“All extremes, except extreme devotion to the Enemy, are to be encouraged” (7th Letter).

  • In this famous passage, Screwtape argues that extremism is always easy to twist into sinfulness (and therefore helpful to the cause of evil) – unless the extremism is a form of devotion to God himself. Extreme devotion to anything other than the true God results in “false idols” (eg. football, Marxism, alcohol, etc).

“He really does want to fill the universe with a lot of loathsome little replicas of Himself—creatures, whose life, on its miniature scale, will be qualitatively like His own, not because He has absorbed them but because their wills freely conform to His. We want cattle who can finally become food; He wants servants who can finally become sons. We want to suck in, He wants to give out. We are empty and would be filled; He is full and flows over. Our war aim is a world in which Our Father Below has drawn all other beings into himself: the Enemy wants a world full of beings united to Him but still distinct” (8th Letter).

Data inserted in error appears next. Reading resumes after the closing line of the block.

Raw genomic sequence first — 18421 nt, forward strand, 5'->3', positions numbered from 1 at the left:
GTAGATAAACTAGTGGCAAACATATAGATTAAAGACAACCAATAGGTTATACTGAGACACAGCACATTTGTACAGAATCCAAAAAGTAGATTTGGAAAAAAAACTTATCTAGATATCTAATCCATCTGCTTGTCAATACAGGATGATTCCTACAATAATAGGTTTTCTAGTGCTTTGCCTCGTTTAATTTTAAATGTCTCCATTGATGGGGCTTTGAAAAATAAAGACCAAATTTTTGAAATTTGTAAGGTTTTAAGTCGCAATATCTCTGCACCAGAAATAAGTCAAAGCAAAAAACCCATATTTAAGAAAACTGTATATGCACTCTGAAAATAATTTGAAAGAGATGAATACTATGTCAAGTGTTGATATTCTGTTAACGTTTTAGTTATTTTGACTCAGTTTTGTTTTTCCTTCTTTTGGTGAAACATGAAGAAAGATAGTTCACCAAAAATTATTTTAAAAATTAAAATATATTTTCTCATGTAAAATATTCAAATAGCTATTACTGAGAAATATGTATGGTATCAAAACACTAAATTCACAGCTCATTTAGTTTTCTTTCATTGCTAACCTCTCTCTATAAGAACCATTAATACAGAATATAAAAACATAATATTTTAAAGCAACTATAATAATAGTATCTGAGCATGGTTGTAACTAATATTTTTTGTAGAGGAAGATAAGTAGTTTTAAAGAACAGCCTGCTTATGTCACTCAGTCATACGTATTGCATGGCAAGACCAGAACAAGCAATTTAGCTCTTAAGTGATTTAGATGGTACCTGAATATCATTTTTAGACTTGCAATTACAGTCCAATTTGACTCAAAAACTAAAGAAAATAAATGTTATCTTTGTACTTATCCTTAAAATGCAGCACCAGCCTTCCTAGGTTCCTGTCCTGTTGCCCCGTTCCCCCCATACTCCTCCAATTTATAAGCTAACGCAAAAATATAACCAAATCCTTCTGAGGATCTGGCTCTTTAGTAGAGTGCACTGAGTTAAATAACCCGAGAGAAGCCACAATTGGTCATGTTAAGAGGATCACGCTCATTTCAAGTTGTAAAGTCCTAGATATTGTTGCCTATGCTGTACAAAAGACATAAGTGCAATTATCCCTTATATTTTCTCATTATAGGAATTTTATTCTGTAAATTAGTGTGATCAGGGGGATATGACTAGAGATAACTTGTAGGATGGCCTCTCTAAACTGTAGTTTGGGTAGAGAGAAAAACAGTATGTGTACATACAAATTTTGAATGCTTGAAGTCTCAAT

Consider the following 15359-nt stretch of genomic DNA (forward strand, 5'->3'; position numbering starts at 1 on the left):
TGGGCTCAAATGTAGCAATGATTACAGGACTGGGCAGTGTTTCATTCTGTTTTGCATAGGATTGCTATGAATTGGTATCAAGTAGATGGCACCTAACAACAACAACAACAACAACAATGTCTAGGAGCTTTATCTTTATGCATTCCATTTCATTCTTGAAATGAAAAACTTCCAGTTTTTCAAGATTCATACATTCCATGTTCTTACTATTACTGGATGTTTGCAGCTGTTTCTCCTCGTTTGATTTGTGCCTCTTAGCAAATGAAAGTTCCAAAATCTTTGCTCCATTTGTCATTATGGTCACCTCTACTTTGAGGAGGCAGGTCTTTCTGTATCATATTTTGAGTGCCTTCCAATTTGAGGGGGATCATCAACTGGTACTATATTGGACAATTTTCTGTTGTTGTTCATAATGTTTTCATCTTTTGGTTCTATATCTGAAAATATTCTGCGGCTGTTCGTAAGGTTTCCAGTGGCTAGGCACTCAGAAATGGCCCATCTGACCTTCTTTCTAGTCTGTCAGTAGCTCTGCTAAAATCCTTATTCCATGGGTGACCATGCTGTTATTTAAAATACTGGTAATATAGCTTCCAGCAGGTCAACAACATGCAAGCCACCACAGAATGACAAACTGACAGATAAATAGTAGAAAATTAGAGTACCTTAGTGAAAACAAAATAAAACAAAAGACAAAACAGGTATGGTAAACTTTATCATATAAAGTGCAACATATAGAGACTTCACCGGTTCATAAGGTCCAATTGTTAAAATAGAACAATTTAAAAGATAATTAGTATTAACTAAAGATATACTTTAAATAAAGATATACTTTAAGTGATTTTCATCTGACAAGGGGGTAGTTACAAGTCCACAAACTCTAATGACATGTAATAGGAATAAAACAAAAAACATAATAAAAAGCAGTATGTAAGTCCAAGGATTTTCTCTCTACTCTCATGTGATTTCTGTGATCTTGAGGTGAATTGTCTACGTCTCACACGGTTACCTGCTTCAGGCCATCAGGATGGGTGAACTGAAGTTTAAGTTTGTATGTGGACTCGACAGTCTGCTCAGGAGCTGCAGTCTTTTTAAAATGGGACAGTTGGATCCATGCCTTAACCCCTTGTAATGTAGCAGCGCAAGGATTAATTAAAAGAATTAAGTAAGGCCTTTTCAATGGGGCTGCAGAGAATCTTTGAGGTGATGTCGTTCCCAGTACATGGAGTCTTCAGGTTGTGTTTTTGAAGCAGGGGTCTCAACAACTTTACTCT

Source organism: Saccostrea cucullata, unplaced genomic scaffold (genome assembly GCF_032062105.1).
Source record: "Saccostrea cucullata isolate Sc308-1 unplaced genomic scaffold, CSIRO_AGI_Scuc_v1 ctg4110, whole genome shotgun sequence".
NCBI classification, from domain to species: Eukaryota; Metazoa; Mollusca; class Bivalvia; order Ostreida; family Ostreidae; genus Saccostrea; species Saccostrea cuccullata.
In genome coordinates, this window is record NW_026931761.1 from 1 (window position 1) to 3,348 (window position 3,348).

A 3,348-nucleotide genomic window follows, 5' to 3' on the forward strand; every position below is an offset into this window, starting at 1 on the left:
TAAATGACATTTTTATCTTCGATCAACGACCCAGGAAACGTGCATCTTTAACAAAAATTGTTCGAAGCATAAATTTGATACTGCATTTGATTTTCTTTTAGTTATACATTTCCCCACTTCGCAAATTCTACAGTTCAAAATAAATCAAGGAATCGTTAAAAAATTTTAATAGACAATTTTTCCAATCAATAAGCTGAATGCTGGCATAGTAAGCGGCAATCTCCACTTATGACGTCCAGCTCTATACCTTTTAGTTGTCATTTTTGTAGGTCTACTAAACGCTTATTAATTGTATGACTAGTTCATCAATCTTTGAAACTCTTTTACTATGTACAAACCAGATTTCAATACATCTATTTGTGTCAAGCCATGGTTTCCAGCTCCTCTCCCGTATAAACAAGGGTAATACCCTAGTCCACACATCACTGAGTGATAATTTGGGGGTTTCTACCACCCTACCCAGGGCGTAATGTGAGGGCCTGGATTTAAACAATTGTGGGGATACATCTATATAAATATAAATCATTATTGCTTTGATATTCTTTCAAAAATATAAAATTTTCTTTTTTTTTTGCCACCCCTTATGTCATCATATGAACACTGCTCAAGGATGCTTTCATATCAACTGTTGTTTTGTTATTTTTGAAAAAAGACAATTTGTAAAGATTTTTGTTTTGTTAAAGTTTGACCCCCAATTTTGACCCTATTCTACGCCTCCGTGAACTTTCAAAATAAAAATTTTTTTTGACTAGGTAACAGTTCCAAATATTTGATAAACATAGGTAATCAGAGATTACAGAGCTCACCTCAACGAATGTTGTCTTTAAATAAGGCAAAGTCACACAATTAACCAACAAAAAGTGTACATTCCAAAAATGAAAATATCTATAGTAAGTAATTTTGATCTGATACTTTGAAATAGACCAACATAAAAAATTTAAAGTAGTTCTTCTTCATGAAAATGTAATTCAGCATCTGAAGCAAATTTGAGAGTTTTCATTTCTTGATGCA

• Screwtape paints a picture of the universe as God wants it, and as the Devil wants it. By hearing the “inside scoop”, it’s clear that God’s world is the desirable one to choose (both “separate” and yet “united” with God in perfect freedom & fulfillment).

“Do not be deceived, Wormwood. Our cause is never more in danger, than when a human, no longer desiring, but intending, to do our Enemy’s will, looks round upon a universe from which every trace of Him seems to have vanished, and asks why he has been forsaken, and still obeys” (8th Letter).

  • God brings humans into the world in a state of doubt because he wants humans to choose to worship him, using their powers of free will.
  • By making humans doubt God, Screwtape only “sweetens” God’s victory when humans eventually see the truth about Christianity.

“Rest assured, my love for you and your love for me are as like as two peas. I have always desired you, as you (pitiful fool) desired me. The difference is that I am the stronger. I think they will give you to me now; or a bit of you. Love you? Why, yes. As dainty a morsel as ever I grew fat on. You have let a soul slip through your fingers” (31st Letter).

  • By the end of the book, we discover that Screwtape doesn’t really care about Wormwood after all but rather despises him, as all devils despise all other devils. Screwtape’s “zero-sum game” emerges once again – Wormwood’s loss is now Screwtape’s victory.